May 13, 2012 | 2 Comments
Designed by Samantha Szakolczay | Country: United States
“For this conceptual project, students were to chose a pre-existing and well-known brand and develop a line of skin care products. The key factor in deciding upon a brand was that it was not currently affiliated with a skin care line of products. The challenge was then to maintain equity within the brand and translate that into skin care.
Altoids has always been a product meant for a mass audience of both men and women. As a largely popular breath mint in the United States, the mint product is slightly more expensive than the average breath mint price. In maintaining such characteristics, Curious is a skin care product that is clinically proven to cleanse and refresh the skin. The product is meant for both men and women and offers skin care products that clean, treat, and sooth the skin.”
May 7, 2012 | 3 Comments
Designed by Katerina Teterkina | Country: Russia
May 3, 2012 | No Comments
Designed by Melanie Chernock | Country: United States
“One of our assignments was to redesign the packaging for De Cecco, a famous brand of pasta. The brand takes pride in their high quality pasta and Italian heritage. Because De Cecco is so well known and familiar to many, I decided to keep the original logo to offset the very modern redesign. A large window was chosen to emphasize the product while the rustic box and sticker label mimic the homemade packaging of fresh pasta.”
April 27, 2012 | No Comments
Designed by Mike L. Perry | Country: United States
“Trail mix packaging for three of the most popular mountains durring the Gold Rush. Packaging includes a thick cardboard outer layer to protect the mix inside along with a heavy duty grommet so that you can attach the mix to your carabiner for your hike.”
April 24, 2012 | 7 Comments
Designed by Matthew Melling | Country: United Kingdom
“In the 1840′s thousands of people flocked to America in search of gold. My rebrand is based on the idea of discovering rare and valuable minerals, hence “Prospect Brewery”. The box appears to be a wooden crate full of rocks or coal. 6 small holes give the viewer a glimpse of the product inside. The bottles are painted in matte black to represent the rocks in which the minerals would have been found. The labels have a glossy finish and the design represents the crystal form of rare raw materials. The customer will discover 6 new beers for the first time with a sense of curiosity, and the award winning beer inside will not disappoint.”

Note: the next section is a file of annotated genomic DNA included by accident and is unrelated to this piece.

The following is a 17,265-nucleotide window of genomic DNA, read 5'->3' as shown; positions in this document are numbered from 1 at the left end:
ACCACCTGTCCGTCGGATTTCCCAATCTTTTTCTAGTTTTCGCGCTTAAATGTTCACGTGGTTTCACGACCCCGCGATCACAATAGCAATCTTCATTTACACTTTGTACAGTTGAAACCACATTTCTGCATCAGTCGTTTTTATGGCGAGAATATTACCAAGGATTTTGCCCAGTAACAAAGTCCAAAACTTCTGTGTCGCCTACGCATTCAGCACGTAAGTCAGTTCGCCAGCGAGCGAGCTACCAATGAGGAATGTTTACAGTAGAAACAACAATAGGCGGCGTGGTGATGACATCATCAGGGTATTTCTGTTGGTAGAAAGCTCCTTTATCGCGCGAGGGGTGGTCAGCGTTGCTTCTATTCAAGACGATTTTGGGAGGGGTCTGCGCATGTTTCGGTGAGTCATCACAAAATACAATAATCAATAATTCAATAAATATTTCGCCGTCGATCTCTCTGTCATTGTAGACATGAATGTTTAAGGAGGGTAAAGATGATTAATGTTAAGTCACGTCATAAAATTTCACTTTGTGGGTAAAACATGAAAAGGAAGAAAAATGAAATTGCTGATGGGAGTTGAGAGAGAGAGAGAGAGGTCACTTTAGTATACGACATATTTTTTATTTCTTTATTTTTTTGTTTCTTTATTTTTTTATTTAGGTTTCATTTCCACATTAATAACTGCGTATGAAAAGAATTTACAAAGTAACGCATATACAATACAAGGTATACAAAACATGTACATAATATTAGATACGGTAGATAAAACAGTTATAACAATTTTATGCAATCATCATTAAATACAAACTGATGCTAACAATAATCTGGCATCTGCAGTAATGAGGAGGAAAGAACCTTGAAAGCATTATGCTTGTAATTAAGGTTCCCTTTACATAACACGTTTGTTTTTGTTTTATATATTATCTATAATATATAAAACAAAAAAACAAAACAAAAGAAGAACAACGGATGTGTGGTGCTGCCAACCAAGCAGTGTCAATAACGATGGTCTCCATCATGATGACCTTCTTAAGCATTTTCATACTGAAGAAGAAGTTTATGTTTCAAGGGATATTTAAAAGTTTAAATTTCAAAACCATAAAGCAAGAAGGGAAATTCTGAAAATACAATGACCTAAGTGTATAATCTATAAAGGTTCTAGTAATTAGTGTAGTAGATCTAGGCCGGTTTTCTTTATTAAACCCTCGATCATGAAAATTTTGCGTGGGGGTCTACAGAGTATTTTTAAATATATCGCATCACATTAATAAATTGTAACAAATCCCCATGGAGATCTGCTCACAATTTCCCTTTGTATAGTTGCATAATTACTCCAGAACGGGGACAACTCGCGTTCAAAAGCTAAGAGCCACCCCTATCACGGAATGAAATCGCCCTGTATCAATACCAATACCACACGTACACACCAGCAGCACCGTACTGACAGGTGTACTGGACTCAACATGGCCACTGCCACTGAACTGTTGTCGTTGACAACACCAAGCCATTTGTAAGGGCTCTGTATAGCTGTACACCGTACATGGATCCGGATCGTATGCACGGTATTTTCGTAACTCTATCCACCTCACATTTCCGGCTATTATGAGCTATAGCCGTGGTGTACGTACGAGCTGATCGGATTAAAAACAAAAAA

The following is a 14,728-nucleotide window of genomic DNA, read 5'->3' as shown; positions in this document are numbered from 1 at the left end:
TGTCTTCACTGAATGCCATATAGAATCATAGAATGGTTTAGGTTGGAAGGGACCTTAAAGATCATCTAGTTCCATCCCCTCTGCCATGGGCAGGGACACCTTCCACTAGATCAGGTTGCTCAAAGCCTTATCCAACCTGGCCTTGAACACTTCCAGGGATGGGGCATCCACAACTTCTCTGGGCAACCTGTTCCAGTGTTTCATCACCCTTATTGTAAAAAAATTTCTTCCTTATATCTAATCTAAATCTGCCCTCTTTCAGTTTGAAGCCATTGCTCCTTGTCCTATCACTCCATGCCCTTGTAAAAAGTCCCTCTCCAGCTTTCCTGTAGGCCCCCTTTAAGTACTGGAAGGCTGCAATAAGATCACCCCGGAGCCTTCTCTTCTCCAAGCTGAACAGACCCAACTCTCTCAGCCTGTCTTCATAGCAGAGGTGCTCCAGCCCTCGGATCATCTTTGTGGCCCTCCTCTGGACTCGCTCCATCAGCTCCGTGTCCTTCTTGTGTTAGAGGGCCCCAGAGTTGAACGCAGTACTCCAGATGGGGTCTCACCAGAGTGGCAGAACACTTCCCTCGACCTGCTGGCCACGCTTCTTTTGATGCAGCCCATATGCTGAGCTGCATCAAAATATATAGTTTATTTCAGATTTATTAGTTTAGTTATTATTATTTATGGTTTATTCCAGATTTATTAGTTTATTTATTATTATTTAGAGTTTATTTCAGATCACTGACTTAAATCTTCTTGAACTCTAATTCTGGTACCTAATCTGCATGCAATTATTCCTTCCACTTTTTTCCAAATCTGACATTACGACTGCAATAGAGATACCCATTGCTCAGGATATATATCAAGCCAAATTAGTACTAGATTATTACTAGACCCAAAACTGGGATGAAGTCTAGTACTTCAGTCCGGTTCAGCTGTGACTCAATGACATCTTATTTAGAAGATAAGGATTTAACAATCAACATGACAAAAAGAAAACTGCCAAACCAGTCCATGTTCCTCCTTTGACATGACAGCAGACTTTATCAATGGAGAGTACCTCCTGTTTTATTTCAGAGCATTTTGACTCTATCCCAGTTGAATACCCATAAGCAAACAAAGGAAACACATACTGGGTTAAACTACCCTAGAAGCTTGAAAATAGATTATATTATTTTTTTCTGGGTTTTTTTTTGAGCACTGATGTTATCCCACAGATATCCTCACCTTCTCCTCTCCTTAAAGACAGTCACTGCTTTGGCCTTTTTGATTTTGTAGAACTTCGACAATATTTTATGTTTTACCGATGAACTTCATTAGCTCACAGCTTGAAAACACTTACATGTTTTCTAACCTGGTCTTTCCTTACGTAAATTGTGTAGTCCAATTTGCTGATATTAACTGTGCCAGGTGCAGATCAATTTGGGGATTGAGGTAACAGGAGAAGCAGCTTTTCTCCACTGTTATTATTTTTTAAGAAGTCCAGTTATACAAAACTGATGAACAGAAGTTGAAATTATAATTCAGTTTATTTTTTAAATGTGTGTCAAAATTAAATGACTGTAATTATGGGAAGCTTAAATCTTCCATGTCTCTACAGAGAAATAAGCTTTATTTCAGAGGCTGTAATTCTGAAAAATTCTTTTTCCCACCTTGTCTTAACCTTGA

April 18, 2012 | 4 Comments
Designed by Chul Lee | Country: United States
“The New Cool Kick line from Nivea helps redefine the competitive landscape with a more comfortable and confident approach that is demanding by today’s savvy audience.”
April 13, 2012 | 8 Comments
Designed by Pavel Kulinsky | Country: Russia
“Student concept for coffee cream packaging. The name “Krinka” is Ukrainian for a jug of milk or cream. I thought that the form of traditional Ukrainian jug would be a nice package form.”
April 11, 2012 | 2 Comments
April 9, 2012 | 3 Comments
Designed by Jesse Lindhorst | Country: United States
“Calle, in Spanish, means “Street.” This brand of slip-on street soccer shoes is the first of its kind. My goal for the redesign of this brands packaging was to capture its unique feel as a sleek street shoe, while still incorporating the power and precision of soccer. The metropolis illustration that spans across most of the package elements is meant to represent any city, from the feel of the busy downtown skyline to the sprawl of suburbia.
The structure is simple, made of one small piece of cardboard, wrapped in a bright flag for vivid visual appeal, and strapped tight with rubber clamps. The unconventional build of the package makes the experience of opening the box something the customer won’t soon forget, especially once they feast their eyes on monstrous illustration strewn across the flag. This flag can be pinned up in a room or even hung on a fence to make the perfect target for a street soccer goal. The only piece of post-consumer waste that comes from this package is the small cardboard structure, which can simply be recycled.
Refine your skills in the street.”
April 6, 2012 | 10 Comments
Designed by Samantha Hartill | Country: United Kingdom
“Coffee beans go through a rigorous process to be ‘stripped down to their natural form.’ Therefore, by the end stage of the process – the bean is ‘Naked.’ This is the rationale behind the name, theme and strap line of this coffee brand.
Coffee is a drink favoured by an adult audience. Therefore, the theme and copyright behind this brand will appeal and be understood by the intended audience.”